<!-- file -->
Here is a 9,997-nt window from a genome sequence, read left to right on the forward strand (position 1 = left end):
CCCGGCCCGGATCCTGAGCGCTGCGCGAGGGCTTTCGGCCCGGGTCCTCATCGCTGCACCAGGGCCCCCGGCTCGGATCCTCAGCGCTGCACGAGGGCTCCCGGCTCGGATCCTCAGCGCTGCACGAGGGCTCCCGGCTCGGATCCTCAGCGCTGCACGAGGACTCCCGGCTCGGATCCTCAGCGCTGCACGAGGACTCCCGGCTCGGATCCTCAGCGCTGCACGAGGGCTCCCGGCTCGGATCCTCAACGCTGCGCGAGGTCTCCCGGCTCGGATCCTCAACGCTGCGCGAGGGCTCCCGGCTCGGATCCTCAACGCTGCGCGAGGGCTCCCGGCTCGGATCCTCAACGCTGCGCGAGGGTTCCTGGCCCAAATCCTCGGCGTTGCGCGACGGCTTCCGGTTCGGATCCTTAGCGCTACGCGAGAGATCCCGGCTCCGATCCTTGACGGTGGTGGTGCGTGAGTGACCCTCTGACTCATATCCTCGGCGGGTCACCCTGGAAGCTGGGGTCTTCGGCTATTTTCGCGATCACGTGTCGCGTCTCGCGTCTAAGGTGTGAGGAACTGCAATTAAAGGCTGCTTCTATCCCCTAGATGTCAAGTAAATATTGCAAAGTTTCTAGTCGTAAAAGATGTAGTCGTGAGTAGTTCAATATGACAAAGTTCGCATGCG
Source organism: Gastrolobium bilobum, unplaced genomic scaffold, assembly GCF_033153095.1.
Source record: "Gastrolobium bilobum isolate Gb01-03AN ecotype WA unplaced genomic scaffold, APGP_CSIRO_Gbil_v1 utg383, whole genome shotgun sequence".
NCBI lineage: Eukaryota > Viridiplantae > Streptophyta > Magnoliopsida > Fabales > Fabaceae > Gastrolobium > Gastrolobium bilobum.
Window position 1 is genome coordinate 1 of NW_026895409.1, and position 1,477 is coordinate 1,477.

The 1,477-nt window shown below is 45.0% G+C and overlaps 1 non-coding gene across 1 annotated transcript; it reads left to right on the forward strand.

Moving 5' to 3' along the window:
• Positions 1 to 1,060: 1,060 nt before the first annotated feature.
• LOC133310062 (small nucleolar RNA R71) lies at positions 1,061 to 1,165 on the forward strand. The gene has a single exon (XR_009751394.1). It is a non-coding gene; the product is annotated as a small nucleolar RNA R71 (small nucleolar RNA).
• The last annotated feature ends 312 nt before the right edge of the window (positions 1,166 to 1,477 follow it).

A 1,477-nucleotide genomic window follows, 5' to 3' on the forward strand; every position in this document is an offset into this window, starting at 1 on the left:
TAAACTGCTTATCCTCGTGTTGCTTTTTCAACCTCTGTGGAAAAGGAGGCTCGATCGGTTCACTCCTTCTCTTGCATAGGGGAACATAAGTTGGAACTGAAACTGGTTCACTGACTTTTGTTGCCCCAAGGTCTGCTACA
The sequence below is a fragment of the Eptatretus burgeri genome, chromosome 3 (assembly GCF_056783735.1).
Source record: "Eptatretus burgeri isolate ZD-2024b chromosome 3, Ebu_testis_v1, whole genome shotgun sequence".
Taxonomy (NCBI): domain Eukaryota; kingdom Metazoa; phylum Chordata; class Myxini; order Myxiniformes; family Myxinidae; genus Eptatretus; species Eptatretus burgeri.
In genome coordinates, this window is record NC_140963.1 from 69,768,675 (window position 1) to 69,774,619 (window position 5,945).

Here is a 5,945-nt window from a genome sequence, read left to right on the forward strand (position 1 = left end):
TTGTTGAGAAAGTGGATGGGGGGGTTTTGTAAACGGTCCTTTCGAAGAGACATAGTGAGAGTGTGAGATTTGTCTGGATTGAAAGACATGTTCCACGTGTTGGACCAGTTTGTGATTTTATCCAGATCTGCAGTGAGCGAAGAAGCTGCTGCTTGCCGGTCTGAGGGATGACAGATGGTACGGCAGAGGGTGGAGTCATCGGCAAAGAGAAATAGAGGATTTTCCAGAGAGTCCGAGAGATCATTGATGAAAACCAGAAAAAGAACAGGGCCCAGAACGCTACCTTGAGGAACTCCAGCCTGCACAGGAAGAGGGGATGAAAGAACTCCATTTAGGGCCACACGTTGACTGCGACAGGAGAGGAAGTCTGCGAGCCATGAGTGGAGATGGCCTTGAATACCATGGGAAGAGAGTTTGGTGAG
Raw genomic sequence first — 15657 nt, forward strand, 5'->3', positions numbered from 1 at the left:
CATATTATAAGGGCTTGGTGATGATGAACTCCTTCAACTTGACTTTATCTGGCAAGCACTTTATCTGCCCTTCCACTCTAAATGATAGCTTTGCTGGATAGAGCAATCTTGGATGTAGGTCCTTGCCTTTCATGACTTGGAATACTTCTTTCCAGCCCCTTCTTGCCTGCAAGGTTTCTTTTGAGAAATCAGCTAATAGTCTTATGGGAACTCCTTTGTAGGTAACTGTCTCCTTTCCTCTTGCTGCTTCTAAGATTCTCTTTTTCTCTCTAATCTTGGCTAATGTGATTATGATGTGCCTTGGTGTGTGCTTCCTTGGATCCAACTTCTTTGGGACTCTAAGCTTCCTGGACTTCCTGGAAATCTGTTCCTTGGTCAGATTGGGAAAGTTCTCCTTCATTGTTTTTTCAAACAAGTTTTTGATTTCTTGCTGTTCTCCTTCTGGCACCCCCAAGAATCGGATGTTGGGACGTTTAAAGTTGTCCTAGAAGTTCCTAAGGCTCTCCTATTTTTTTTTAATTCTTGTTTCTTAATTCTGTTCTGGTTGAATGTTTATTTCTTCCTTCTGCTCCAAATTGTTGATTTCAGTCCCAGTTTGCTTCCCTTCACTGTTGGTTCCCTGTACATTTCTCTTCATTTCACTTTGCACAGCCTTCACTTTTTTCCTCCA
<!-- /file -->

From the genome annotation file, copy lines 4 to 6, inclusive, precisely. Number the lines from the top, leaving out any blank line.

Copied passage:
Source record: "Gastrolobium bilobum isolate Gb01-03AN ecotype WA unplaced genomic scaffold, APGP_CSIRO_Gbil_v1 utg383, whole genome shotgun sequence".
NCBI lineage: Eukaryota > Viridiplantae > Streptophyta > Magnoliopsida > Fabales > Fabaceae > Gastrolobium > Gastrolobium bilobum.
Window position 1 is genome coordinate 1 of NW_026895409.1, and position 1,477 is coordinate 1,477.